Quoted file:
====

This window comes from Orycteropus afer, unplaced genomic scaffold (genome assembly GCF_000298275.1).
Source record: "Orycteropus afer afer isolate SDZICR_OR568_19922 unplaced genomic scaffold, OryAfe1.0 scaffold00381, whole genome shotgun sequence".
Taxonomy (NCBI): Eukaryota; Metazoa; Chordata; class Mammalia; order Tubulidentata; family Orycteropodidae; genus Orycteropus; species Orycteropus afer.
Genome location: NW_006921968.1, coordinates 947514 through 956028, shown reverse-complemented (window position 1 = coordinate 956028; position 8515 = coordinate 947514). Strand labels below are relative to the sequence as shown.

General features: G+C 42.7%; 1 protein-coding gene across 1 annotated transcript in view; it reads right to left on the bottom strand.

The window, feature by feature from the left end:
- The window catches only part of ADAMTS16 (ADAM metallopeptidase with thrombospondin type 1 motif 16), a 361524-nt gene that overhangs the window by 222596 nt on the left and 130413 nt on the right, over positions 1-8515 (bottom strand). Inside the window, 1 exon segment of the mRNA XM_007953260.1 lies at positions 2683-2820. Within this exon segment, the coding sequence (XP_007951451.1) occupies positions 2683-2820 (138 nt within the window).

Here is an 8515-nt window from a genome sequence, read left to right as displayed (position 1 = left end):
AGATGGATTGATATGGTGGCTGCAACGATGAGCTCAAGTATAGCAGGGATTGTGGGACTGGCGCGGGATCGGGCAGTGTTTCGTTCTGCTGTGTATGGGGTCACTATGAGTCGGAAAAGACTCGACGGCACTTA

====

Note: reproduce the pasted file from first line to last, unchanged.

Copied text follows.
This window comes from Orycteropus afer, unplaced genomic scaffold (genome assembly GCF_000298275.1).
Source record: "Orycteropus afer afer isolate SDZICR_OR568_19922 unplaced genomic scaffold, OryAfe1.0 scaffold00381, whole genome shotgun sequence".
Taxonomy (NCBI): Eukaryota; Metazoa; Chordata; class Mammalia; order Tubulidentata; family Orycteropodidae; genus Orycteropus; species Orycteropus afer.
Genome location: NW_006921968.1, coordinates 947514 through 956028, shown reverse-complemented (window position 1 = coordinate 956028; position 8515 = coordinate 947514). Strand labels below are relative to the sequence as shown.

General features: G+C 42.7%; 1 protein-coding gene across 1 annotated transcript in view; it reads right to left on the bottom strand.

The window, feature by feature from the left end:
- The window catches only part of ADAMTS16 (ADAM metallopeptidase with thrombospondin type 1 motif 16), a 361524-nt gene that overhangs the window by 222596 nt on the left and 130413 nt on the right, over positions 1-8515 (bottom strand). Inside the window, 1 exon segment of the mRNA XM_007953260.1 lies at positions 2683-2820. Within this exon segment, the coding sequence (XP_007951451.1) occupies positions 2683-2820 (138 nt within the window).

Here is an 8515-nt window from a genome sequence, read left to right as displayed (position 1 = left end):
AGATGGATTGATATGGTGGCTGCAACGATGAGCTCAAGTATAGCAGGGATTGTGGGACTGGCGCGGGATCGGGCAGTGTTTCGTTCTGCTGTGTATGGGGTCACTATGAGTCGGAAAAGACTCGACGGCACTTA